Crucible Episodes (old)


Episode 16: Paving the Way: The Path to Calling Montana's 1972 Constitutional Convention - In the Crucible of Change

Document Type


Publication Date

Fall 2015

Streaming Media


Nationally, the 1960s were a time when many states looked at modifying their archaic constitutions. Montana, who’s constitution was written in 1889 (only slightly modified from the 1884 draft), was no exception. But the Treasure State was perhaps the nation’s biggest success in constitution-changing. The old constitution was written to protect the interests of Montana’s mining interests and those of the industries that supported mining. It established an almost deliberately ineffective state government, to the advantage of the powerful. And within the old constitution there was a serious limitation on amending it. A Constitutional Convention appeared to be the only route to a better Montana legal framework. Efforts by grassroots Montanans to call such a convention were led by the activist women of Montana. Groups like the League of Women Voters and the American Association of University Women (AAUW) spend the better part of a decade pushing for the change. When a study by a special committee of the Legislative Council found that while almost half the sections of the Constitution were adequate, 20% needed revision and the rest needed to be repealed, the battle was on. The 1969 Legislature authorized a referendum “calling” the Constitutional Convention which the voters passed overwhelmingly in November 1970. The Montana Constitutional Revision Commission was also created and it began to lay the groundwork. The 1971 Legislature then passed the needed legislation to allow delegates to the Convention to be elected late that year and also created the Montana Constitutional Convention Commission to undertake studies and research, and compile without recommendation essential information for the delegates.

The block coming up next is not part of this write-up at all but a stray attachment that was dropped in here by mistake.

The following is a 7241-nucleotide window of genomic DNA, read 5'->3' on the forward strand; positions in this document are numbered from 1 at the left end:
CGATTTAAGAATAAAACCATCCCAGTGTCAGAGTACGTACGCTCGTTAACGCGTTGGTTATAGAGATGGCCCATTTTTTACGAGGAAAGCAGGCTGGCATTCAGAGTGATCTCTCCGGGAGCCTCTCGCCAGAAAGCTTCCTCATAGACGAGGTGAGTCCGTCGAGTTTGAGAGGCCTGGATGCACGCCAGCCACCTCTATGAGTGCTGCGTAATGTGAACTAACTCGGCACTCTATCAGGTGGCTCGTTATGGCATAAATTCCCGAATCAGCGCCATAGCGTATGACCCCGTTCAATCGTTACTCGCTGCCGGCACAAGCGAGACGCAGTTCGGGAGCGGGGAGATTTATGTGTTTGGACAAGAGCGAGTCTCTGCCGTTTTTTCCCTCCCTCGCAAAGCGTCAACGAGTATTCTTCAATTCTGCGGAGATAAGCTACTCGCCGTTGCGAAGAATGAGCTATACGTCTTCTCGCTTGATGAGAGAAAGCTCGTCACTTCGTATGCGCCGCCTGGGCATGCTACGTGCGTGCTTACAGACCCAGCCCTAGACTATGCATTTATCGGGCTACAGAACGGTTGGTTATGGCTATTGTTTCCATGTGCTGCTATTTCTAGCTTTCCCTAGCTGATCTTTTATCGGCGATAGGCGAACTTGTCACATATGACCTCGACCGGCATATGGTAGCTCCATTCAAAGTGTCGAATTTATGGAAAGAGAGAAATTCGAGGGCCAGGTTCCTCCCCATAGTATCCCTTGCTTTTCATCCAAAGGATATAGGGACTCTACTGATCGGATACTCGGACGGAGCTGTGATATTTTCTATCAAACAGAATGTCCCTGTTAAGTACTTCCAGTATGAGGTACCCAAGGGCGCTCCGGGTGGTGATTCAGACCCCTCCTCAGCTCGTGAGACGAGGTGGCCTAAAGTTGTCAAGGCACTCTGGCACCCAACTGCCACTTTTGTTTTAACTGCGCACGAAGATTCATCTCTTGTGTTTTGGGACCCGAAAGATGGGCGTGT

The lead up to the Constitutional Convention was not without opposition, so positive and persistent leadership was required. That story is discussed in this episode by three major players in the effort, all directly involved in the calling of the Constitutional Convention to revise Montana’s 1889 Constitution: Ty Robinson (the last living member of the Montana Constitutional Convention Commission), Jean Bowman (Local and State leader of the League of Women Voters) and Toni Hagener (a League member and also a leader in AAUW). Their recollections provide an insider’s perspective of this significant effort that culminated in a new Constitution for Montana in 1972 which was perhaps the most important change in Montana “In the Crucible of Change.”